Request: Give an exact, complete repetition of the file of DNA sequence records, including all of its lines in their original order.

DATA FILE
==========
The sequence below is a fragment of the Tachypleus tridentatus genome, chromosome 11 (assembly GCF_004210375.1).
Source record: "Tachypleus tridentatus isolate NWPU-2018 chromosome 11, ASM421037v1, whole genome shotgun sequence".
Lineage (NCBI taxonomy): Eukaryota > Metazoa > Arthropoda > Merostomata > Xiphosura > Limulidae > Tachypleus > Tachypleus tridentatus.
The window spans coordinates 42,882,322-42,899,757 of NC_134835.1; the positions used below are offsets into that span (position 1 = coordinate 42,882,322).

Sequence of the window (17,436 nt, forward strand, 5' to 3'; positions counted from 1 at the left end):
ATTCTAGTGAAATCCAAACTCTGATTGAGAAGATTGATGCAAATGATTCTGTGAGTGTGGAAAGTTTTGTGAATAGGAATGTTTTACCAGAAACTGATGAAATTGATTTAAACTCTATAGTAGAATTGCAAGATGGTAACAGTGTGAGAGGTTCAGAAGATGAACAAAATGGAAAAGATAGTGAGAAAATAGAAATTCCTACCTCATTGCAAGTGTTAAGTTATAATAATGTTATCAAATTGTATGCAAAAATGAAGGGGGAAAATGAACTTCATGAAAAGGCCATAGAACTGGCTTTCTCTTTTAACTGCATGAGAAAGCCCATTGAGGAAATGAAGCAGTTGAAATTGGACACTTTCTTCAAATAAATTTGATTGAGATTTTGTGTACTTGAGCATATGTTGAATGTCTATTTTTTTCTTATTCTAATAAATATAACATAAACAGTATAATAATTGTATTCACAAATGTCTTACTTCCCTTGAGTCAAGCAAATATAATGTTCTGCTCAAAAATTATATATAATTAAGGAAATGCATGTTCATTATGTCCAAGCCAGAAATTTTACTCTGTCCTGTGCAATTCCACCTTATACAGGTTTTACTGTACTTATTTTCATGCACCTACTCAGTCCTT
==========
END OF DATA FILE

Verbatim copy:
The sequence below is a fragment of the Tachypleus tridentatus genome, chromosome 11 (assembly GCF_004210375.1).
Source record: "Tachypleus tridentatus isolate NWPU-2018 chromosome 11, ASM421037v1, whole genome shotgun sequence".
Lineage (NCBI taxonomy): Eukaryota > Metazoa > Arthropoda > Merostomata > Xiphosura > Limulidae > Tachypleus > Tachypleus tridentatus.
The window spans coordinates 42,882,322-42,899,757 of NC_134835.1; the positions used below are offsets into that span (position 1 = coordinate 42,882,322).

Sequence of the window (17,436 nt, forward strand, 5' to 3'; positions counted from 1 at the left end):
ATTCTAGTGAAATCCAAACTCTGATTGAGAAGATTGATGCAAATGATTCTGTGAGTGTGGAAAGTTTTGTGAATAGGAATGTTTTACCAGAAACTGATGAAATTGATTTAAACTCTATAGTAGAATTGCAAGATGGTAACAGTGTGAGAGGTTCAGAAGATGAACAAAATGGAAAAGATAGTGAGAAAATAGAAATTCCTACCTCATTGCAAGTGTTAAGTTATAATAATGTTATCAAATTGTATGCAAAAATGAAGGGGGAAAATGAACTTCATGAAAAGGCCATAGAACTGGCTTTCTCTTTTAACTGCATGAGAAAGCCCATTGAGGAAATGAAGCAGTTGAAATTGGACACTTTCTTCAAATAAATTTGATTGAGATTTTGTGTACTTGAGCATATGTTGAATGTCTATTTTTTTCTTATTCTAATAAATATAACATAAACAGTATAATAATTGTATTCACAAATGTCTTACTTCCCTTGAGTCAAGCAAATATAATGTTCTGCTCAAAAATTATATATAATTAAGGAAATGCATGTTCATTATGTCCAAGCCAGAAATTTTACTCTGTCCTGTGCAATTCCACCTTATACAGGTTTTACTGTACTTATTTTCATGCACCTACTCAGTCCTT